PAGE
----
Saturday, June 15, 2024
HomeBreaking NewsMinnesota student says teacher told her to hide ‘equity survey’ questions from...

Minnesota student says teacher told her to hide ‘equity survey’ questions from parents

(The Center Square) – A Sartell-St. Stephen School District student is speaking out after the school required grade-school children to take an equity survey. 

Some students didn’t understand some of the surveys questions, but were told by a teacher they couldn’t repeat the survey questions to their parents, according to a video uploaded by Alphanews.

The survey asked questions that some students didn’t understand. Even after hearing an explanation from their teacher, some still couldn’t comprehend the survey questions. 

But a teacher told the students they couldn’t ask their parents for help, according to student Haylee Yasgar.

“My teacher said that I could not skip any questions even when I didn’t understand them. One question asked us what gender we identify with. I was very confused along with a lot of other classmates,” Yasgar said during Monday night’s meeting.

She said students were told they could not “repeat any of the questions to our parents.”

The school district hasn’t yet responded to a request for comment. It’s unclear what value a survey holds if respondents don’t understand the questions.

“Being asked to hide this from my mom made me very uncomfortable, like I was doing something wrong,” she told the school board.

The equity survey is part of a reckoning of how school systems nationwide should teach issues related not only to sexuality but as well as race in a state where George Floyd died in police custody last year.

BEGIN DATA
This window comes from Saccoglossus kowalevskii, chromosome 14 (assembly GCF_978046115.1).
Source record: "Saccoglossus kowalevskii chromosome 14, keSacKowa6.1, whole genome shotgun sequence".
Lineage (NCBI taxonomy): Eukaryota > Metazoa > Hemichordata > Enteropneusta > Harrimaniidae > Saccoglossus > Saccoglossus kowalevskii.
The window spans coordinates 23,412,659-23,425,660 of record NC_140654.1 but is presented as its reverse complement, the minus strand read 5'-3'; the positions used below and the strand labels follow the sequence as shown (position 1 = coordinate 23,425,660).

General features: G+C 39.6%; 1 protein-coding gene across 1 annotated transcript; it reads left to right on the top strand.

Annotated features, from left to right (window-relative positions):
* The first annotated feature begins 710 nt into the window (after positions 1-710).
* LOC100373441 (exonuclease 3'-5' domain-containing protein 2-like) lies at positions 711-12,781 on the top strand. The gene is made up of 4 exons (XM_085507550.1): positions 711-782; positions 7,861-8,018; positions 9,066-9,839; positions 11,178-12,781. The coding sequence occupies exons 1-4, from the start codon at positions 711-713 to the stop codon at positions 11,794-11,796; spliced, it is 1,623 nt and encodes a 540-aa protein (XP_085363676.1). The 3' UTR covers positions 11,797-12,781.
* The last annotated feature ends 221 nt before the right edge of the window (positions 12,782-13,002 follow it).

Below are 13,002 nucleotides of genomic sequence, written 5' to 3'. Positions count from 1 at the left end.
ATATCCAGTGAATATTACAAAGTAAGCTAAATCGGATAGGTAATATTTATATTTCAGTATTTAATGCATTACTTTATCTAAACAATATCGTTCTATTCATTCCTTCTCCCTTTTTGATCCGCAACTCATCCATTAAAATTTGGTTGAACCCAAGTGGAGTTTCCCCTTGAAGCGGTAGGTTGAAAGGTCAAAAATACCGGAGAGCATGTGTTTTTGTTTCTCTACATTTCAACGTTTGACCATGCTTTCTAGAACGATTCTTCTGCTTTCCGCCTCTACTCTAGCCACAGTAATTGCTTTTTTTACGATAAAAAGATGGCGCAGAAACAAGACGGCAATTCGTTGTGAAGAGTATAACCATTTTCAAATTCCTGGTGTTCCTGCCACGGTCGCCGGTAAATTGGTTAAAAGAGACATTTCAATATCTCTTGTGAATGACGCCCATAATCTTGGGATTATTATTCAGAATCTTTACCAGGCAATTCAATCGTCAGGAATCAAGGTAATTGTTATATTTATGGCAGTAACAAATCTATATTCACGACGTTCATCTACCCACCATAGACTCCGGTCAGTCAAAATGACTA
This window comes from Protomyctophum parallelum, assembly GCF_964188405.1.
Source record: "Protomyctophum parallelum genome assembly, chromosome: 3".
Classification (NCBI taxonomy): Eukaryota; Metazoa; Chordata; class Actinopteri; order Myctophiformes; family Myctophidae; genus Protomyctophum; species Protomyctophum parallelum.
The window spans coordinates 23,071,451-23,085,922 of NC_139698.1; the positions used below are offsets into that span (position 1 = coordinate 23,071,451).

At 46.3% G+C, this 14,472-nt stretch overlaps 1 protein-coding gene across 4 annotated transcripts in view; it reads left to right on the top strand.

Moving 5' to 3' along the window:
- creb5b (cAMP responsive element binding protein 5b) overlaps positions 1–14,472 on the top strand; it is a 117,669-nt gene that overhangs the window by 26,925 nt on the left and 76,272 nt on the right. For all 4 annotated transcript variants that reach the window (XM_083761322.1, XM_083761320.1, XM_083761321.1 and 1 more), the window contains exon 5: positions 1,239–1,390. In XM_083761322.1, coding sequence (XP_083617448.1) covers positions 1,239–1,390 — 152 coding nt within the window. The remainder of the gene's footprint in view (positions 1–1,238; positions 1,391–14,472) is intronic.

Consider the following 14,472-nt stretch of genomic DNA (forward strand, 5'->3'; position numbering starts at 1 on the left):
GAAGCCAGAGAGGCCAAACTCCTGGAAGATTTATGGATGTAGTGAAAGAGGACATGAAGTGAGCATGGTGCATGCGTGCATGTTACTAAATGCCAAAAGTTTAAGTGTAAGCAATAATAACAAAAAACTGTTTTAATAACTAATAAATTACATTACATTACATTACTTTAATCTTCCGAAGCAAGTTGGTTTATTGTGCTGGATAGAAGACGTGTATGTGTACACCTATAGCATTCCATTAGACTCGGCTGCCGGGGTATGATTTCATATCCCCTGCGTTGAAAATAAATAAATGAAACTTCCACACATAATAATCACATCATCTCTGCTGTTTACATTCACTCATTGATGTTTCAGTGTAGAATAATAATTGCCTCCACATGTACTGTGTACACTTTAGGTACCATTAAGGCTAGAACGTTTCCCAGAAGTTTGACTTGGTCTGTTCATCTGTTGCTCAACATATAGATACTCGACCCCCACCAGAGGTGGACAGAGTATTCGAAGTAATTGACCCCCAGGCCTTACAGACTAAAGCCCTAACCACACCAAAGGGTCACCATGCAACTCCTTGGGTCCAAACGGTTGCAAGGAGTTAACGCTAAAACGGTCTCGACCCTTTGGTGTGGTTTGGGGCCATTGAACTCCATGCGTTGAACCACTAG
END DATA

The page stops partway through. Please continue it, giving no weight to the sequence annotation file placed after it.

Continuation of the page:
Now that the city settled a lawsuit for $27 million and former Minneapolis police officer Derek Chauvin has been sentenced to 22.5 years in prison for third-degree murder and manslaughter, the question now remains how school systems should explain similar events to children.

Some parents call the curriculum divisive while supporters say it’s teaching history and showing how racist attitudes and activities such as redlining are embedded into daily life.

Despite being more than 40 years old, Critical Race Theory (CRT) has evolved to a flashpoint between political parties over the past year.

CRT holds that “the law and legal institutions in the United States are inherently racist insofar as they function to create and maintain social, economic, and political inequalities between whites and nonwhites, especially African Americans,” according to Britannica.

CRT scholars allege many societal problems are rooted in the country’s white majority using laws and other power to suppress the non-white population, whether consciously or subconsciously.

CRT opponents claim its conclusions rely on anecdotes and storytelling, rather than a comprehensive examination of evidence. They say its supporters focus on disproportionate outcomes from those individual stories, incorrectly drawing conclusions about institutional racism and white privilege and failing to take into account strides that the nation has made toward racial equality.


Most Popular

Recent Comments